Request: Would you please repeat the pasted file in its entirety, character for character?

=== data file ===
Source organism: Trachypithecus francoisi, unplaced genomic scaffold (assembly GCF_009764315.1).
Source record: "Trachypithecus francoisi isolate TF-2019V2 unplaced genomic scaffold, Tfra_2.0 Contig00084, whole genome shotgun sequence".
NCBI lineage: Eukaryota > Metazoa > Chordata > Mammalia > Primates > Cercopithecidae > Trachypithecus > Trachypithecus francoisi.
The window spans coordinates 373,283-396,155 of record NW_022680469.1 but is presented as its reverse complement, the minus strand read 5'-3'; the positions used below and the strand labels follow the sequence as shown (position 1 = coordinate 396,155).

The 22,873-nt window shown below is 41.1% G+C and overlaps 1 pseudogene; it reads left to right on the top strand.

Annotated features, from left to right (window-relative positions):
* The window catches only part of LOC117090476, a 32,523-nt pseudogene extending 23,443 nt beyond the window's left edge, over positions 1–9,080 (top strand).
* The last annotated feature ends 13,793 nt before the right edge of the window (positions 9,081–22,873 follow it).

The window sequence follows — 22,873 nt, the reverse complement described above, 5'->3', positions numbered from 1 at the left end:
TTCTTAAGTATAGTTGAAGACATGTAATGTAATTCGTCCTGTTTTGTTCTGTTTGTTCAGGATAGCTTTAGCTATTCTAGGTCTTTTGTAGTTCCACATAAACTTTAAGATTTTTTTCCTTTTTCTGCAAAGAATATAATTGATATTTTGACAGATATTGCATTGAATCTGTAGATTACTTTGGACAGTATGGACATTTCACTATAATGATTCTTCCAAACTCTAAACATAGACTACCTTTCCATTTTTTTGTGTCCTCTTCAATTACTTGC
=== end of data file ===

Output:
Source organism: Trachypithecus francoisi, unplaced genomic scaffold (assembly GCF_009764315.1).
Source record: "Trachypithecus francoisi isolate TF-2019V2 unplaced genomic scaffold, Tfra_2.0 Contig00084, whole genome shotgun sequence".
NCBI lineage: Eukaryota > Metazoa > Chordata > Mammalia > Primates > Cercopithecidae > Trachypithecus > Trachypithecus francoisi.
The window spans coordinates 373,283-396,155 of record NW_022680469.1 but is presented as its reverse complement, the minus strand read 5'-3'; the positions used below and the strand labels follow the sequence as shown (position 1 = coordinate 396,155).

The 22,873-nt window shown below is 41.1% G+C and overlaps 1 pseudogene; it reads left to right on the top strand.

Annotated features, from left to right (window-relative positions):
* The window catches only part of LOC117090476, a 32,523-nt pseudogene extending 23,443 nt beyond the window's left edge, over positions 1–9,080 (top strand).
* The last annotated feature ends 13,793 nt before the right edge of the window (positions 9,081–22,873 follow it).

The window sequence follows — 22,873 nt, the reverse complement described above, 5'->3', positions numbered from 1 at the left end:
TTCTTAAGTATAGTTGAAGACATGTAATGTAATTCGTCCTGTTTTGTTCTGTTTGTTCAGGATAGCTTTAGCTATTCTAGGTCTTTTGTAGTTCCACATAAACTTTAAGATTTTTTTCCTTTTTCTGCAAAGAATATAATTGATATTTTGACAGATATTGCATTGAATCTGTAGATTACTTTGGACAGTATGGACATTTCACTATAATGATTCTTCCAAACTCTAAACATAGACTACCTTTCCATTTTTTTGTGTCCTCTTCAATTACTTGC